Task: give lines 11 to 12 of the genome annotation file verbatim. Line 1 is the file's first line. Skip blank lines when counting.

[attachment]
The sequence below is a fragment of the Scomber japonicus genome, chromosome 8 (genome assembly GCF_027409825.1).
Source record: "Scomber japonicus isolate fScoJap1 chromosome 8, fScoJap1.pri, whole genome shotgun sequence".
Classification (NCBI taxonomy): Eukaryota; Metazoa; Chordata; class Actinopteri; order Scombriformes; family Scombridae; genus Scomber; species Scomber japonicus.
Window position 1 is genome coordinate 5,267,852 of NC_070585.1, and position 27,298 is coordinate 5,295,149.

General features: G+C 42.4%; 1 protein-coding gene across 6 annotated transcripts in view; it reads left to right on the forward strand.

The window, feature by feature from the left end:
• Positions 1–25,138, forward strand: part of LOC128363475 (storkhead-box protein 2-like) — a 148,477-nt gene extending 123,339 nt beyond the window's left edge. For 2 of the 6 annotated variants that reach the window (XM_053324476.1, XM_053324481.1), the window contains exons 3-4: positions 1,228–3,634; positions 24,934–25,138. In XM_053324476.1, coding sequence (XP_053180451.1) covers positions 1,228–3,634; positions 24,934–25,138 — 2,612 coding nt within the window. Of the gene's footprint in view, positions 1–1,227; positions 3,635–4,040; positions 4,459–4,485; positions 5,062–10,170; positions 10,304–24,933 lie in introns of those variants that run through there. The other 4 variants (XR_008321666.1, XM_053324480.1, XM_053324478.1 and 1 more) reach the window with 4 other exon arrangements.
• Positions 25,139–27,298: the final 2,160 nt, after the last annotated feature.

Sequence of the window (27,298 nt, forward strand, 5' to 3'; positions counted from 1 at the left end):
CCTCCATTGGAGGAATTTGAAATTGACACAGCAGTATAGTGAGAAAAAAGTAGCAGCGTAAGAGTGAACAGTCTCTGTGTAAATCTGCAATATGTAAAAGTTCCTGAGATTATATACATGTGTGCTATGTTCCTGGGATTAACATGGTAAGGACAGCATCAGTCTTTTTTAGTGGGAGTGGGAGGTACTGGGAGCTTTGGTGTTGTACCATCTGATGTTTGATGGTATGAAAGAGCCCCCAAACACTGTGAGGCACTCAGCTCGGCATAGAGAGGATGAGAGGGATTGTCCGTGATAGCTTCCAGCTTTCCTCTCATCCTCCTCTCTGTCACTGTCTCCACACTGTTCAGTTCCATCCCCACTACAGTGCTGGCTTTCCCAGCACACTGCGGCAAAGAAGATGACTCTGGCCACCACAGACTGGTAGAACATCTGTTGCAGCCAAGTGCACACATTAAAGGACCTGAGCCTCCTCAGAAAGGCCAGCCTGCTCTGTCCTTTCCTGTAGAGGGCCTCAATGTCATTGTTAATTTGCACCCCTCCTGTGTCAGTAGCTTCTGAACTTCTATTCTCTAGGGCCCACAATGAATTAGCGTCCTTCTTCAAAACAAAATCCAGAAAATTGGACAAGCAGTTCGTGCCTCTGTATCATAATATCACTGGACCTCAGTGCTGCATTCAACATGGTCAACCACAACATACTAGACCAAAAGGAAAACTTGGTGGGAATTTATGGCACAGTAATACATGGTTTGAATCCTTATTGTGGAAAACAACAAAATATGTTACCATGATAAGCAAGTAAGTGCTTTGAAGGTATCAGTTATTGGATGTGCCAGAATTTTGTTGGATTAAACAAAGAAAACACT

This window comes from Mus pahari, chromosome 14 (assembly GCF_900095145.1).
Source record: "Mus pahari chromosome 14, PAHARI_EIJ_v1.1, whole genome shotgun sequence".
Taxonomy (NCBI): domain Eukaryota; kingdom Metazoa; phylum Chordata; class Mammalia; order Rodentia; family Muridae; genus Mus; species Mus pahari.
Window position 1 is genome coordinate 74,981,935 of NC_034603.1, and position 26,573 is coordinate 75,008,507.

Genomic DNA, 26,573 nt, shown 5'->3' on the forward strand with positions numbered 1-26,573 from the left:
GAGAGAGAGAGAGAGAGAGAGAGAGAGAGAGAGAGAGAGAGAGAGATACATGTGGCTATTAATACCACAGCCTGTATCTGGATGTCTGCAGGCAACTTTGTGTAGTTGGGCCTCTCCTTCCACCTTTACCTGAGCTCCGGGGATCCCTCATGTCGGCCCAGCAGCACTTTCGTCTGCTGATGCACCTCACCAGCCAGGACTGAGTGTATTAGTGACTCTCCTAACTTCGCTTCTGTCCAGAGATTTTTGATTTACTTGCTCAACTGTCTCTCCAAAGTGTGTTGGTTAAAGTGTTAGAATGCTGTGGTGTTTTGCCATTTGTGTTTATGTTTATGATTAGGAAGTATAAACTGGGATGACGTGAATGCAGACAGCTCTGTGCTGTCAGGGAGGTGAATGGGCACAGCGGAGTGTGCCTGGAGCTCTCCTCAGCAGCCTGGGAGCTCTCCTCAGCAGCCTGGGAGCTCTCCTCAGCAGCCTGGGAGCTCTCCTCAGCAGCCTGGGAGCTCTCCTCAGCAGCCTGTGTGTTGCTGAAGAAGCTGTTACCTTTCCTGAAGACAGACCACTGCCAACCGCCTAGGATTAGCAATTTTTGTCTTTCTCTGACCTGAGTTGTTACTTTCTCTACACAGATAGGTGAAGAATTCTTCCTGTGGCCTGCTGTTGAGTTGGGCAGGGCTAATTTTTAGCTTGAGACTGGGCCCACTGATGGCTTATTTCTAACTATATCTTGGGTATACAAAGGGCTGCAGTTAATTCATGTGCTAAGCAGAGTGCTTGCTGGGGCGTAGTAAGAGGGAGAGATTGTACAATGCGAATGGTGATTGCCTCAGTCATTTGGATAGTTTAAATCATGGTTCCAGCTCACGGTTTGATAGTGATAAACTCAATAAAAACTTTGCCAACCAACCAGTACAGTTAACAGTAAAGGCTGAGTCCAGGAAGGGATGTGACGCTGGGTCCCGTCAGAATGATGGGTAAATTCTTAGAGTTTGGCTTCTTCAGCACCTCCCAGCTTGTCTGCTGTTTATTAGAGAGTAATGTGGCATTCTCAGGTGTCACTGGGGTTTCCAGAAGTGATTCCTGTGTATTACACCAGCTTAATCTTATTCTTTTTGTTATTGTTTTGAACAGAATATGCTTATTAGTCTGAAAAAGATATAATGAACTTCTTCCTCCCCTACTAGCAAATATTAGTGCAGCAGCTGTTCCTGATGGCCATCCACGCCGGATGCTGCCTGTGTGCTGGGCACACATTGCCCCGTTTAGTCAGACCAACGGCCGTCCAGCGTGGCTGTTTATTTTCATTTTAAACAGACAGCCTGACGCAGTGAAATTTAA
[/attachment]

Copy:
This window comes from Mus pahari, chromosome 14 (assembly GCF_900095145.1).
Source record: "Mus pahari chromosome 14, PAHARI_EIJ_v1.1, whole genome shotgun sequence".